7. Starts at about $60,000. Ouch. The DofReality H6 or P6 is about $4,000 all in. Pretty impressive price for what you get. The secret, other than Ukranian economics is the motors rather than linear actuators. Makes a lot of sense. You can get 60' per second rate of motion and about 20' away from vertical in any direction which again is more than enough.
  8. If you want realism, I suggest you make up a polished stainless steel plate to go under them. then you can rest your heels on the floor and voila. Admittedly, real pedals have a lip on the bottom so you can move your feet up as you should for landing.
  9. In the pic flap 5 speed is still shown. When flap 15 is set and gear comes down, the speed tape shows flap 15 speed. It's not there yet in the picture.
  10. Shalom my friend. I agree, you can get replacement keyboards for not a lot, especially on older laptops.
  11. Yes, you can enter Acceleration altitude and climb thrust altitude as well. Thus a VNAV armed take off is possible.
  12. This all looks very well designed and thought out Sir. Well done. My 10p thought is that for high end, the ability to customise switch placement and yoke size, shape is pretty important. With a Boeing 737 moulding, it should be fairly straight forward to mimic the genuine switch location with a quality HAT on the inner side, and make the switches able to give right side layout too. A smaller Beech or Cessna type yoke moulding and you should have most bases covered. I know Austin at X-Plane has now has enabled dual trim switches which is excellent. The Popularity and success of the Warthog shows a swap capable stick is very useful for enthusiasts, and let's face it it's these folks who seem to have the money to spend. The Brunner Yoke is let down by the actual yoke moulding and switch placement as well. With a simple front cover to access a card to connect the switches and cable from the main body, it's perfectly doable. I wish you success.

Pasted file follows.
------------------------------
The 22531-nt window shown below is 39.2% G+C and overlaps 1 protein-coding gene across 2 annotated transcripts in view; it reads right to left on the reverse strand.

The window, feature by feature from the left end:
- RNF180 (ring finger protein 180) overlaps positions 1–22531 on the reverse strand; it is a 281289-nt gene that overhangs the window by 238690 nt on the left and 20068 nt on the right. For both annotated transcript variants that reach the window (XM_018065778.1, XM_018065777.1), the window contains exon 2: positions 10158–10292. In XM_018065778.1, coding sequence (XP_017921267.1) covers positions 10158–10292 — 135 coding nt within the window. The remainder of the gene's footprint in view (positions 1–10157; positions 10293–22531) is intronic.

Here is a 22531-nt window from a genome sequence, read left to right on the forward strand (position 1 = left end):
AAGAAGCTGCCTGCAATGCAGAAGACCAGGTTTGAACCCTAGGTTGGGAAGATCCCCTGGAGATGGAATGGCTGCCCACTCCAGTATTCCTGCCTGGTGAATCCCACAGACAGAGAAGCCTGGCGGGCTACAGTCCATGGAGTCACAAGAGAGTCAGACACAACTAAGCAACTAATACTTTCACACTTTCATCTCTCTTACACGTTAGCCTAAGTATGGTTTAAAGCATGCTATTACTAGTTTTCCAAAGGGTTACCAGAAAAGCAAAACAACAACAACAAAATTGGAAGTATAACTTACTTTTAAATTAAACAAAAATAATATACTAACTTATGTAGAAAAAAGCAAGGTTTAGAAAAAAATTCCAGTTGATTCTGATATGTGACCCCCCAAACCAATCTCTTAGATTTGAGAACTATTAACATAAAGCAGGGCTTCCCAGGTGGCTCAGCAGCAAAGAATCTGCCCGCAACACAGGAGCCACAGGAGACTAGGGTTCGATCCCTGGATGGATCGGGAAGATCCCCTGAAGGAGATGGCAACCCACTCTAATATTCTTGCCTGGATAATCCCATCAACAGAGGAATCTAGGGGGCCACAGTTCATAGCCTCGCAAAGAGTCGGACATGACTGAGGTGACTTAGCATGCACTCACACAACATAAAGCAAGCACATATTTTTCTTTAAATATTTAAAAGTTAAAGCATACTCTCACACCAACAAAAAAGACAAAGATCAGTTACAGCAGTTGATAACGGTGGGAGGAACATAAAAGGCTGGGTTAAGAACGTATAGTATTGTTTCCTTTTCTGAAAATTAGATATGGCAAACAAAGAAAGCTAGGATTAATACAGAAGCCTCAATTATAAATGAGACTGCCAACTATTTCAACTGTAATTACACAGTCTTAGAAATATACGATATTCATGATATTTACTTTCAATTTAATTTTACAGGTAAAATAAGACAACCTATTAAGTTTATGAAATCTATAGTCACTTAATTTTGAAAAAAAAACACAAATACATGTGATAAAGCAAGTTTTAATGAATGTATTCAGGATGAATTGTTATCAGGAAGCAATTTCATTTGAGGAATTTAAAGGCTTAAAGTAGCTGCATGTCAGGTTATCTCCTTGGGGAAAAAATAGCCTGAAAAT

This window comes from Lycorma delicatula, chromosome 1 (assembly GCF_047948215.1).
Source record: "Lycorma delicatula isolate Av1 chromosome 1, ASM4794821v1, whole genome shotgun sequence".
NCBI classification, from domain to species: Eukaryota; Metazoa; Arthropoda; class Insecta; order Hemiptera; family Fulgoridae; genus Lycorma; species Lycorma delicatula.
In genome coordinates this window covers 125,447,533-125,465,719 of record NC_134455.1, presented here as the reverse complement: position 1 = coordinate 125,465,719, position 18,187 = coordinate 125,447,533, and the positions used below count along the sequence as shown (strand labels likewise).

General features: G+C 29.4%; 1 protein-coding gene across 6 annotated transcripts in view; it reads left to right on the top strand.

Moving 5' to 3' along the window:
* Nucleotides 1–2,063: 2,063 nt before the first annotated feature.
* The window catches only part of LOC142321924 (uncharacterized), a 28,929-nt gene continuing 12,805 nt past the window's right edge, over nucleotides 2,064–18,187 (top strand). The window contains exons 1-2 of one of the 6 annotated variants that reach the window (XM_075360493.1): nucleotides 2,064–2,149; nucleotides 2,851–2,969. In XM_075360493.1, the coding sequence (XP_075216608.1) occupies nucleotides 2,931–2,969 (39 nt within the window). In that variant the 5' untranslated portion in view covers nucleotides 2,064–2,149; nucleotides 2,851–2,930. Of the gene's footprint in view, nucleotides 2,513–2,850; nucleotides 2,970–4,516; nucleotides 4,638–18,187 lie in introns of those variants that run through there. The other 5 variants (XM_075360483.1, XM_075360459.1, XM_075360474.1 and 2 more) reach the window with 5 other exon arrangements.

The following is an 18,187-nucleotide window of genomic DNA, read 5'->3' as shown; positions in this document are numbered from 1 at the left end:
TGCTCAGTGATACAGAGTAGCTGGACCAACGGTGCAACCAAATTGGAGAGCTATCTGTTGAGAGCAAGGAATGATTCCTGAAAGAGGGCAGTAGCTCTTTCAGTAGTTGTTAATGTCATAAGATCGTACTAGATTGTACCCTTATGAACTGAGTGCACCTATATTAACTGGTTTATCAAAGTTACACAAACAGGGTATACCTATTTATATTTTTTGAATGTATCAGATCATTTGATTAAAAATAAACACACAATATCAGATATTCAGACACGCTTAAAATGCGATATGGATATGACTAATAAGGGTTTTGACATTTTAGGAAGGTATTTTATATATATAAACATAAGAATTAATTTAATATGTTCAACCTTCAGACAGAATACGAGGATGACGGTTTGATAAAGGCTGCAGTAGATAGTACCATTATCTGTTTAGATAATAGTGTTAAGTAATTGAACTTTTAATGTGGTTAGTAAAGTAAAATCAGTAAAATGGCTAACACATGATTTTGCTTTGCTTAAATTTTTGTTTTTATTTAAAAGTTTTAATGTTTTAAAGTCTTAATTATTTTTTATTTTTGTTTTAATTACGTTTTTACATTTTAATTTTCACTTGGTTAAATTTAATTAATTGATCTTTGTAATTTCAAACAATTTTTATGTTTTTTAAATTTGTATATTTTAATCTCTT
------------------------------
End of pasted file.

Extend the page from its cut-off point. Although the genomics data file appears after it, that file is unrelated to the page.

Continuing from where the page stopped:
13. That's why mine will have a harness when it finally gets built......
  14. Looks like they have a long way to go with this tech....
  15. A typical airliner, the Boeing 737 will give you 8' of nose wheel steering capability through the rudder pedals alone. You can increase using nose wheel castor by applying differential braking but that's as much as nearly all First officers have at their disposal. Captain's have a Tiller. Few 737s have a right side tiller (one of ours out of 58) though larger aircraft tend to spec them. In the Sim, you need an analogue axis to achieve this. If you use a joystick with twist rudder you can use this, or a more realistic option would be a spare throttle mounted on the left side. The 737 Tiller is mounted sideways. using FSUIPC is probably your only way in FSX or P3D but I'm not sure as i only play DCS at present.